Vintage Melo pearl and diamond pendant. Set to centre with a baroquenatural saltwater Melo pearl, approximately 17.07 x 16.06 x 14.51mm, with an approximate weight of 29.97 carats, further adorned by twenty three round eight cutdiamonds in open backgrain settings with a combined approximate weight of 0.25 carats, to an impressive openwork pendant with an articulated link to centre, decorative floral design surmount connecting to a drop shape wirework surround terminating to an oval integrated bale and fitted to reverse with hidden circular backholing, accompanied by an articulated herringbone link chain, approximately 17" in length with a secure push pin clasp. Marked 18 carat yellow gold and platinum, hallmark for Verona '20 VR', circa 1950, accompanied by a Gemological Institute of America report #7122393919.
A decorative solid or articulated jewel which hangs from a chain, bracelet, brooch, ring or earring. The pendant can be an addition to almost any form of jewellery.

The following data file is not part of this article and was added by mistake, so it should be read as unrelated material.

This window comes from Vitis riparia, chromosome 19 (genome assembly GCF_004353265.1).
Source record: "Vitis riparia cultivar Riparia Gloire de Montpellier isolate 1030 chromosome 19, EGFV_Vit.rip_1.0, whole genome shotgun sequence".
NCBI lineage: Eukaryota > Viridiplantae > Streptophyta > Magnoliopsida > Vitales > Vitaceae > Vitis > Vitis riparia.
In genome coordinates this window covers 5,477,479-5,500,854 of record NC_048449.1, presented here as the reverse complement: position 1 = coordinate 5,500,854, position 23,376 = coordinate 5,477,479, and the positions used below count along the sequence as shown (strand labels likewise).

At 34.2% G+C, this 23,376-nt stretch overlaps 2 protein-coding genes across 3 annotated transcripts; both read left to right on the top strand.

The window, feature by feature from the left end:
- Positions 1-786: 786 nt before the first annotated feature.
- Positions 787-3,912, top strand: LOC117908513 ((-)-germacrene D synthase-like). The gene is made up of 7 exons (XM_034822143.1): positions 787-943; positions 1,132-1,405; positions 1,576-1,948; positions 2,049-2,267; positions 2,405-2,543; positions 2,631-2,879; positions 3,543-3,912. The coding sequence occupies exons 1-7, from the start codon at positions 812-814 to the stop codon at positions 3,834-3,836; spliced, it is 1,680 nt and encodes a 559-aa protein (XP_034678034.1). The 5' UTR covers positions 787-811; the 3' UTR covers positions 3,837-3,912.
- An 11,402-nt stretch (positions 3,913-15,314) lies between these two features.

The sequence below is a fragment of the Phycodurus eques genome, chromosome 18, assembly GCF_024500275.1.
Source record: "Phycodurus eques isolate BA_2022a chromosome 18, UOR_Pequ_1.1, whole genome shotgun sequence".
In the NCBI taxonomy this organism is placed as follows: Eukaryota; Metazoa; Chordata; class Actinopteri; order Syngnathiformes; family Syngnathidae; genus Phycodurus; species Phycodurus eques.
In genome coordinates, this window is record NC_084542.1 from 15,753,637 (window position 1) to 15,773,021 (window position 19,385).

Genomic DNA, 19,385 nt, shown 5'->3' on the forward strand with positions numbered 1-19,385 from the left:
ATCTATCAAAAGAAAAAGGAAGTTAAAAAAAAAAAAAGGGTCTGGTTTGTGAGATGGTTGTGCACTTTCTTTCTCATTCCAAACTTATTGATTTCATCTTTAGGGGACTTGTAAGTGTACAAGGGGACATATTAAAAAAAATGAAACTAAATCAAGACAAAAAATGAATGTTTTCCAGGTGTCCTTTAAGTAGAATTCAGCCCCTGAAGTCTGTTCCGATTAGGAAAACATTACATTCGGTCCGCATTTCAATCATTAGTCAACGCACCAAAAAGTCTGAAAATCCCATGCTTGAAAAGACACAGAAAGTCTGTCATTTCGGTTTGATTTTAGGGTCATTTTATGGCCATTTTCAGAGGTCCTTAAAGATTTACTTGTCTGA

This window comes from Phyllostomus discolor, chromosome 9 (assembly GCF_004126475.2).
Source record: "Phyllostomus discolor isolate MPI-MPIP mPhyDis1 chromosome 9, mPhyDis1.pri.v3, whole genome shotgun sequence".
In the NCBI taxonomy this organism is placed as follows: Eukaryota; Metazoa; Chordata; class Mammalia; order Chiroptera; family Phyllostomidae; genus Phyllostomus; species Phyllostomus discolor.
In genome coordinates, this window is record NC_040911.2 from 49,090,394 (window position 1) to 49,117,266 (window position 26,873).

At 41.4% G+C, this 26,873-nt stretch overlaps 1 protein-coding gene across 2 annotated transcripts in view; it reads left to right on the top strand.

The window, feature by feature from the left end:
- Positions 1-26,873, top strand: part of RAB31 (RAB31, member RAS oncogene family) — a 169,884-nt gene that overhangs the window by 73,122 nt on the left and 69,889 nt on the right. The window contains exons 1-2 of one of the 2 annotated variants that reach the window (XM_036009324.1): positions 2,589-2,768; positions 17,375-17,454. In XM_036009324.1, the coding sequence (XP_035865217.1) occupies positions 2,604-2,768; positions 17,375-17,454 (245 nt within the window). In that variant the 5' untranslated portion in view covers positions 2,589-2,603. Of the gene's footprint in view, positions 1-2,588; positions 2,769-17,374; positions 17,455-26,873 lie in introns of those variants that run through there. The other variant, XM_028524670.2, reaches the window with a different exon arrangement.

The earliest pendants have been unearthed by archaeologists and are attributed to the Paleolithic and Neolithic periods and include organic materials such as teeth and bones. These discoveries display our innate desire to adorn ourselves since the beginning of man.
As man grew more sophisticated, so did the materials which were used for adornment. Ancient Egyptians and Romans wore pendants made with gold and silver, set with attractive gemstones and bearing symbolic motifs. The seafaring Vikings wore rock crystal amulets which were believed to have protective qualities and give the wearer the power of foresight.
The widespread adoption of Christianity in the Byzantine era introduced symbolic Christian symbols which were often worn as pendants, such as the now internationally recognisable cruciform.
Pendants have been created in a multitude of shapes and designs, from dainty and ornate articulated pieces through to sentimental lover's tokens in the shape of a heart, or a simple and elegant diamond drop: find your perfect pendant at Berganza.